1 Walla Walla onion, halved and sliced
1/3 cup Greek yogurt
1/3 cup mayonnaise
2 tablespoons sugar
2 tablespoon white vinegar
Salt and pepper to taste
Dill, optional

  1. In a large bowl, combine cucumbers and onions.
  2. In a small bowl, whisk together yogurt, mayo, sugar, vinegar, salt and pepper until smooth. Pour over cucumbers and onions and toss gently to combine. Garnish or season with dill (if you like).
  3. Serve immediately or chill for an hour to let the flavors really meld together.

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MISO ROASTED VEGGIE NOODLE BOWL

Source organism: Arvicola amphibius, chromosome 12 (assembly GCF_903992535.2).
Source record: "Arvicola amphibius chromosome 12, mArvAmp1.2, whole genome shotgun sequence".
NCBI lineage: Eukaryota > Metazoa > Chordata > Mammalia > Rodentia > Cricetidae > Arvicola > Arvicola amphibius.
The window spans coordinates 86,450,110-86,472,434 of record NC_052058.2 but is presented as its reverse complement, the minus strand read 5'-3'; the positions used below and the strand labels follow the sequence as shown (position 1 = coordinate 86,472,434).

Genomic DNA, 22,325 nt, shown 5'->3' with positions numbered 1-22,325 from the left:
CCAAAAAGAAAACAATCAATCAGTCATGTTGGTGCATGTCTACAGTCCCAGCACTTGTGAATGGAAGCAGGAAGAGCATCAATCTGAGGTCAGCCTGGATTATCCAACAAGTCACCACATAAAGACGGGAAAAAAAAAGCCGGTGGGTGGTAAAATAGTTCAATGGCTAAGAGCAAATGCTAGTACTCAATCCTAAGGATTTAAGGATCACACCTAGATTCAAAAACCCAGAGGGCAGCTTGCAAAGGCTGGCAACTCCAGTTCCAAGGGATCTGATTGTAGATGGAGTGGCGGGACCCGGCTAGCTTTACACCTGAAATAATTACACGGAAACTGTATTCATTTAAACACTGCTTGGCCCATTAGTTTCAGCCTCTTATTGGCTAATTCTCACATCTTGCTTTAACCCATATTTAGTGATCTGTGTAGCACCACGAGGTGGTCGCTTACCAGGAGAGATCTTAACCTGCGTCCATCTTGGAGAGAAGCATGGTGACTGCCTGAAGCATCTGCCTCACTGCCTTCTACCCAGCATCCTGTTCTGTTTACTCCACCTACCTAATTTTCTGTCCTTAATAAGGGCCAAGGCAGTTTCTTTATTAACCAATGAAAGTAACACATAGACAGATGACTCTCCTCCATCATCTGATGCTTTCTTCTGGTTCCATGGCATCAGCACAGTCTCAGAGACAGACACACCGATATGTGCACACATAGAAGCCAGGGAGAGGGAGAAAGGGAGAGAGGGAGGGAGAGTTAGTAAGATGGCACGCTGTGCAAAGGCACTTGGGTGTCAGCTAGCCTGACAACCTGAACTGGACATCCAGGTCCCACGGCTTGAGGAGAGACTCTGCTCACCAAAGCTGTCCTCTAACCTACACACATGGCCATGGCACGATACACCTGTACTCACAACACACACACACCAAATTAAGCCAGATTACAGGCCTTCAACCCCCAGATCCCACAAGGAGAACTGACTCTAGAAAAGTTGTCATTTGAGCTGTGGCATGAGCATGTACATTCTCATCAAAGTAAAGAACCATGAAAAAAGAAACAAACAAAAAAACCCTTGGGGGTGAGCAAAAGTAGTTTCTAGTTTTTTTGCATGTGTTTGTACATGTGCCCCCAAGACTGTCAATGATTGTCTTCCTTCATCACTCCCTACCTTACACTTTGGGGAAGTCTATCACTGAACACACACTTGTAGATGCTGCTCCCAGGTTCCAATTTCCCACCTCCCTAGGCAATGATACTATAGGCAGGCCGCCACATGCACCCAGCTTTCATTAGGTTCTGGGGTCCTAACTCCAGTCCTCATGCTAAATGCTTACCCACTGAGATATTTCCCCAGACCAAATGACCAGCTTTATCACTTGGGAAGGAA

Adapted from Sweet Lizzy

Serves 4-6
Takes 1 hour

1-2 pounds broccoli, cut into florets
1-2 pounds diced zucchini and/or summer squash
4 tablespoons olive oil, divided
1 tablespoon white miso paste
2 tablespoons maple syrup, divided
1 tablespoon soy sauce
1 tablespoon toasted sesame oil
4 cups roughly chopped mushrooms (I used a mixture of shittakes and cremini)
8-10 ounces rice noodles (I love the Lotus Foods Millet & Brown Rice Ramen)
1 bunch collards, stems removed and cut into very thin slices
1 tablespoon lemon juice
2-3 avocados, sliced
1/2 cup Almond Miso Dressing (see below)
2 tablespoons white or black sesame seeds, optional
Kimchi, optional

  1. Preheat oven to 400 degrees.
  2. Spread out zucchini and broccoli on a parchment paper-lined baking sheet. If you decide to use the full two pounds of each vegetable, you may want to use two parchment paper-lined baking sheets for more even browning.